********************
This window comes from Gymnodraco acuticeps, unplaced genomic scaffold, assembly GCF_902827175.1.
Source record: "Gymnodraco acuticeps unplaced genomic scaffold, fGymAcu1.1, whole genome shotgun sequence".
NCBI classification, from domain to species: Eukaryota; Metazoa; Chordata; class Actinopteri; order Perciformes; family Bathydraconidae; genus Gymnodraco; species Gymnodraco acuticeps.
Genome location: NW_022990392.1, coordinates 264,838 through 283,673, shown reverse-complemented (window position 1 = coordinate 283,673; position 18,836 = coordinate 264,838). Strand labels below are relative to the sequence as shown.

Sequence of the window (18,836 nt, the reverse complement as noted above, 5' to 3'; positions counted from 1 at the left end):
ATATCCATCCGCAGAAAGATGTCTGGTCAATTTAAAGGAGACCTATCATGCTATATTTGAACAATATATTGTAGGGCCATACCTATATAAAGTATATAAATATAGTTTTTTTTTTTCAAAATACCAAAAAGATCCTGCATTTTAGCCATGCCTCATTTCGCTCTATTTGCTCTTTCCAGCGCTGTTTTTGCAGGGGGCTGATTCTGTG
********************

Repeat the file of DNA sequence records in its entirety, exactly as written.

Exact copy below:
This window comes from Gymnodraco acuticeps, unplaced genomic scaffold, assembly GCF_902827175.1.
Source record: "Gymnodraco acuticeps unplaced genomic scaffold, fGymAcu1.1, whole genome shotgun sequence".
NCBI classification, from domain to species: Eukaryota; Metazoa; Chordata; class Actinopteri; order Perciformes; family Bathydraconidae; genus Gymnodraco; species Gymnodraco acuticeps.
Genome location: NW_022990392.1, coordinates 264,838 through 283,673, shown reverse-complemented (window position 1 = coordinate 283,673; position 18,836 = coordinate 264,838). Strand labels below are relative to the sequence as shown.

Sequence of the window (18,836 nt, the reverse complement as noted above, 5' to 3'; positions counted from 1 at the left end):
ATATCCATCCGCAGAAAGATGTCTGGTCAATTTAAAGGAGACCTATCATGCTATATTTGAACAATATATTGTAGGGCCATACCTATATAAAGTATATAAATATAGTTTTTTTTTTTCAAAATACCAAAAAGATCCTGCATTTTAGCCATGCCTCATTTCGCTCTATTTGCTCTTTCCAGCGCTGTTTTTGCAGGGGGCTGATTCTGTG